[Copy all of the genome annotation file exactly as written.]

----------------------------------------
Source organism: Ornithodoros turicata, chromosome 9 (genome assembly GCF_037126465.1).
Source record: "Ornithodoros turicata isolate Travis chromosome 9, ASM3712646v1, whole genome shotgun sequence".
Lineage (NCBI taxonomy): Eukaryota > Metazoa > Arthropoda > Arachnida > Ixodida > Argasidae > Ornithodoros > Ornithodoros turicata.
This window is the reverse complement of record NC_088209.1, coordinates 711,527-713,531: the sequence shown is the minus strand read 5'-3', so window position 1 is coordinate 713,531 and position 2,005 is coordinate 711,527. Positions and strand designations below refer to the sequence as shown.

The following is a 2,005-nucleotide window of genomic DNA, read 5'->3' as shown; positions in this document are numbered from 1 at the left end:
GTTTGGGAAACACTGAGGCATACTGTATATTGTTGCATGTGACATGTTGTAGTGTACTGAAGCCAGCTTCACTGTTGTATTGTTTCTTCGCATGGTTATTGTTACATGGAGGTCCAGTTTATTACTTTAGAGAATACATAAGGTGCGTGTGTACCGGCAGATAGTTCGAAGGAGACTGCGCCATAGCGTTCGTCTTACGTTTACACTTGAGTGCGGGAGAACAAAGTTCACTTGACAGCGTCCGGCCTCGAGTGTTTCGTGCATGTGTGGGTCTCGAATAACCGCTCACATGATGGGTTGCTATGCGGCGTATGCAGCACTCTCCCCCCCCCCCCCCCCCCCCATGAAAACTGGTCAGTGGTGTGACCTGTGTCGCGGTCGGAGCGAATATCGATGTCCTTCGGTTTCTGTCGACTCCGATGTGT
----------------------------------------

Source organism: Ornithodoros turicata, chromosome 9 (genome assembly GCF_037126465.1).
Source record: "Ornithodoros turicata isolate Travis chromosome 9, ASM3712646v1, whole genome shotgun sequence".
Lineage (NCBI taxonomy): Eukaryota > Metazoa > Arthropoda > Arachnida > Ixodida > Argasidae > Ornithodoros > Ornithodoros turicata.
This window is the reverse complement of record NC_088209.1, coordinates 711,527-713,531: the sequence shown is the minus strand read 5'-3', so window position 1 is coordinate 713,531 and position 2,005 is coordinate 711,527. Positions and strand designations below refer to the sequence as shown.

The following is a 2,005-nucleotide window of genomic DNA, read 5'->3' as shown; positions in this document are numbered from 1 at the left end:
GTTTGGGAAACACTGAGGCATACTGTATATTGTTGCATGTGACATGTTGTAGTGTACTGAAGCCAGCTTCACTGTTGTATTGTTTCTTCGCATGGTTATTGTTACATGGAGGTCCAGTTTATTACTTTAGAGAATACATAAGGTGCGTGTGTACCGGCAGATAGTTCGAAGGAGACTGCGCCATAGCGTTCGTCTTACGTTTACACTTGAGTGCGGGAGAACAAAGTTCACTTGACAGCGTCCGGCCTCGAGTGTTTCGTGCATGTGTGGGTCTCGAATAACCGCTCACATGATGGGTTGCTATGCGGCGTATGCAGCACTCTCCCCCCCCCCCCCCCCCCCCATGAAAACTGGTCAGTGGTGTGACCTGTGTCGCGGTCGGAGCGAATATCGATGTCCTTCGGTTTCTGTCGACTCCGATGTGT